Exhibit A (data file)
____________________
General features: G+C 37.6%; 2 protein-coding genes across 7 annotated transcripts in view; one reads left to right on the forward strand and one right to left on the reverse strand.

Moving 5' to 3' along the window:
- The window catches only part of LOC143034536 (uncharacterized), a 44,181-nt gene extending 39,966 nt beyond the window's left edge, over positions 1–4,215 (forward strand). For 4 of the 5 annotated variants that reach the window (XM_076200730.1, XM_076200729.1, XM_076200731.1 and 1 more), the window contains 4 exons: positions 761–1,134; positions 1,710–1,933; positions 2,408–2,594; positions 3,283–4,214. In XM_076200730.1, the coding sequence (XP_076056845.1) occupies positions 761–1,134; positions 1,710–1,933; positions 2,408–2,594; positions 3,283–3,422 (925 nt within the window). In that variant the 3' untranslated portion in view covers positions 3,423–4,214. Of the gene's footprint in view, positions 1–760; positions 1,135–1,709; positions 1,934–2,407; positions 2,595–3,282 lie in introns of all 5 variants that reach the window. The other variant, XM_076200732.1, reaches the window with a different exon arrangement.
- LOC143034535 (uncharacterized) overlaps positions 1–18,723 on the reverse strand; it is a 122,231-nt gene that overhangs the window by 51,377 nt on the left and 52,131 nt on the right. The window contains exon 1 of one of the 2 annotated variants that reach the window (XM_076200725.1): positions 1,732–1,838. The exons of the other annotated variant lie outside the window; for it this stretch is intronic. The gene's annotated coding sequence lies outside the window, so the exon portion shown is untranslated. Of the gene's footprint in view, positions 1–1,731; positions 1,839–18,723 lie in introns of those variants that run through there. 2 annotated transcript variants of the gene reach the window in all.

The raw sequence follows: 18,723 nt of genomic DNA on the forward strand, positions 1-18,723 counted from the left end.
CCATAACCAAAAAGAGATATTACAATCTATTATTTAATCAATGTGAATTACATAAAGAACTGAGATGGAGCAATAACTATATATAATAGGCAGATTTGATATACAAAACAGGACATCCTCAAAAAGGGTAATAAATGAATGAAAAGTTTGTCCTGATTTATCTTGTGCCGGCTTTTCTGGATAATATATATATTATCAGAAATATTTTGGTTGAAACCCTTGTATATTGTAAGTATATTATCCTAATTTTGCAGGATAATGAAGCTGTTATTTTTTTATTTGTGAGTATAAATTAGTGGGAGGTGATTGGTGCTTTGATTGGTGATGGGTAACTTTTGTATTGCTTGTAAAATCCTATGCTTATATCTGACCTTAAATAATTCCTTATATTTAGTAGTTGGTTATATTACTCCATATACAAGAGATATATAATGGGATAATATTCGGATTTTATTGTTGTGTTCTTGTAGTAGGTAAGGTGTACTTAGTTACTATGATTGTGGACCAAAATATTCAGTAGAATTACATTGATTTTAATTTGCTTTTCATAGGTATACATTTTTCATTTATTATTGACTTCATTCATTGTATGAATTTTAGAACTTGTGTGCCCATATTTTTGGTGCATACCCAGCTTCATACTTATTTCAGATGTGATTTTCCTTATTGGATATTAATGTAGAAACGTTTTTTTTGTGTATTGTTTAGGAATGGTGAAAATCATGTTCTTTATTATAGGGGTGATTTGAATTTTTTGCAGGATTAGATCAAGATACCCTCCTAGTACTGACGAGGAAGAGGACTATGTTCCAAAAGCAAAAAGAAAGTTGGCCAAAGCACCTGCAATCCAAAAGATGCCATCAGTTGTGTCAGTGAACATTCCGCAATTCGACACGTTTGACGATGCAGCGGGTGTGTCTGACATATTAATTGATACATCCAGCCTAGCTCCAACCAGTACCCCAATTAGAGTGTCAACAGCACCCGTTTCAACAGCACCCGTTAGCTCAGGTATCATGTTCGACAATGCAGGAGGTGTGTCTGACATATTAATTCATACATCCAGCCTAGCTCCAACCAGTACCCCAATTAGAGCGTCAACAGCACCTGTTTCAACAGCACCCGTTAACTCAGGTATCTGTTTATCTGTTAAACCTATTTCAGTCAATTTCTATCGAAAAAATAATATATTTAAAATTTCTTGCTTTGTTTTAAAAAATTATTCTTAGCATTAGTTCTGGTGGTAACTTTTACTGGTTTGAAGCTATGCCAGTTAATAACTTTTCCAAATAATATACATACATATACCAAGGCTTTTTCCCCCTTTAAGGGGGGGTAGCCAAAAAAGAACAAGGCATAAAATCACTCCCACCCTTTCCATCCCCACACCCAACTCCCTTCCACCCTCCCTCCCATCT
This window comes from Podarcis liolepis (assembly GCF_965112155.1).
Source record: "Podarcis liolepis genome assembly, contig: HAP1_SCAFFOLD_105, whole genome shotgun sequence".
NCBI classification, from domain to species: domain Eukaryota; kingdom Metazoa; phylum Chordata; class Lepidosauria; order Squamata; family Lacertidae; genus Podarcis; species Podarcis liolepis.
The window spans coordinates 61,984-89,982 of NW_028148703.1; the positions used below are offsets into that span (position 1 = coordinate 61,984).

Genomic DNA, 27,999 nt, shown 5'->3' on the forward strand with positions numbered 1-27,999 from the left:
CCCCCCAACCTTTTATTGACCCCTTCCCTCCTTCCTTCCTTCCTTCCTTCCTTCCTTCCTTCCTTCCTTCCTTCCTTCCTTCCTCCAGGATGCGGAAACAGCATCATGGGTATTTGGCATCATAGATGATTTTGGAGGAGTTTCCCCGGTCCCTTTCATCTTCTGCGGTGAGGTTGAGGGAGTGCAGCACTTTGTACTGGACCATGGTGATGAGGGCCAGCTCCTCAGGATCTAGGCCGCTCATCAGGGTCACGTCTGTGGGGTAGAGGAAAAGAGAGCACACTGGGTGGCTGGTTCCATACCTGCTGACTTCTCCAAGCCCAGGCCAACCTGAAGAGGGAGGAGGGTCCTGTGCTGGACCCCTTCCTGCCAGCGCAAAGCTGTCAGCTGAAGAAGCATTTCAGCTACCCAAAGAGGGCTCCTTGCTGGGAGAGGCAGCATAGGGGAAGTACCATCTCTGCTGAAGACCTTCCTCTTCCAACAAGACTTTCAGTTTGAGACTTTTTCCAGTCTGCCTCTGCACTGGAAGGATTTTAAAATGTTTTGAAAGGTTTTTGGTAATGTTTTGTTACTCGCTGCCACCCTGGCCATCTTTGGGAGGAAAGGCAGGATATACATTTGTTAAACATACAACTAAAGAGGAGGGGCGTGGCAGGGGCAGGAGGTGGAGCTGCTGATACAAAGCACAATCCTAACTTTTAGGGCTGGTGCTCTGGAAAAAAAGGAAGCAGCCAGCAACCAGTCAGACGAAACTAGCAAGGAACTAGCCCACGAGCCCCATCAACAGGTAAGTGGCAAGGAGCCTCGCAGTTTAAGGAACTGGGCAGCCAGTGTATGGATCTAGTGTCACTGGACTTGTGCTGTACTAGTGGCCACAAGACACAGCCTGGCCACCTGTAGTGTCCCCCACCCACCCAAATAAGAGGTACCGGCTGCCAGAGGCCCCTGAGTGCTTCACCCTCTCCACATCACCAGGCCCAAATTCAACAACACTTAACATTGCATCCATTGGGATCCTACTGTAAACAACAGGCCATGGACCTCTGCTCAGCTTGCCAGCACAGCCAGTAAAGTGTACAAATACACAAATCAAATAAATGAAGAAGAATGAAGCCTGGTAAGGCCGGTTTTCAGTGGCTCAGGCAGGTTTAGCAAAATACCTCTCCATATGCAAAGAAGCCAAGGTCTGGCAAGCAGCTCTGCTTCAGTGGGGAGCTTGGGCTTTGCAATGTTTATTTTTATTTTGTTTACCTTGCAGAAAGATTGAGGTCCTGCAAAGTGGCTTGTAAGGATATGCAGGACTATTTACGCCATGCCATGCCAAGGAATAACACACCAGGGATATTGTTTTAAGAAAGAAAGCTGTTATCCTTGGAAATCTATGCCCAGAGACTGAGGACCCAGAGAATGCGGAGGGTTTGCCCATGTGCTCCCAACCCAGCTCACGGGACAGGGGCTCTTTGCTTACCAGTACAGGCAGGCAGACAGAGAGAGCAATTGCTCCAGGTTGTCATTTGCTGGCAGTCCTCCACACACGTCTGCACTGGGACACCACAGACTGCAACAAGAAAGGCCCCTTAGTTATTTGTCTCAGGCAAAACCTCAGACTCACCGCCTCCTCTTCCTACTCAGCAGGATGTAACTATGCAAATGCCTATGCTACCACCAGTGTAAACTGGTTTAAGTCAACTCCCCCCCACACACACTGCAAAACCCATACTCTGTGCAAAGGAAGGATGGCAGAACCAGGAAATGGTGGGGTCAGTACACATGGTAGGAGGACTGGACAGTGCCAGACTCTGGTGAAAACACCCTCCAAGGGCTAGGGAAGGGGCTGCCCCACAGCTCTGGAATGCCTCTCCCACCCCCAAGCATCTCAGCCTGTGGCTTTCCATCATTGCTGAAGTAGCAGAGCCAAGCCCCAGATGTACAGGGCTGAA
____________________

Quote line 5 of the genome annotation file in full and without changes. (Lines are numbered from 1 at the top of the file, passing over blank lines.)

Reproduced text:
The raw sequence follows: 18,723 nt of genomic DNA on the forward strand, positions 1-18,723 counted from the left end.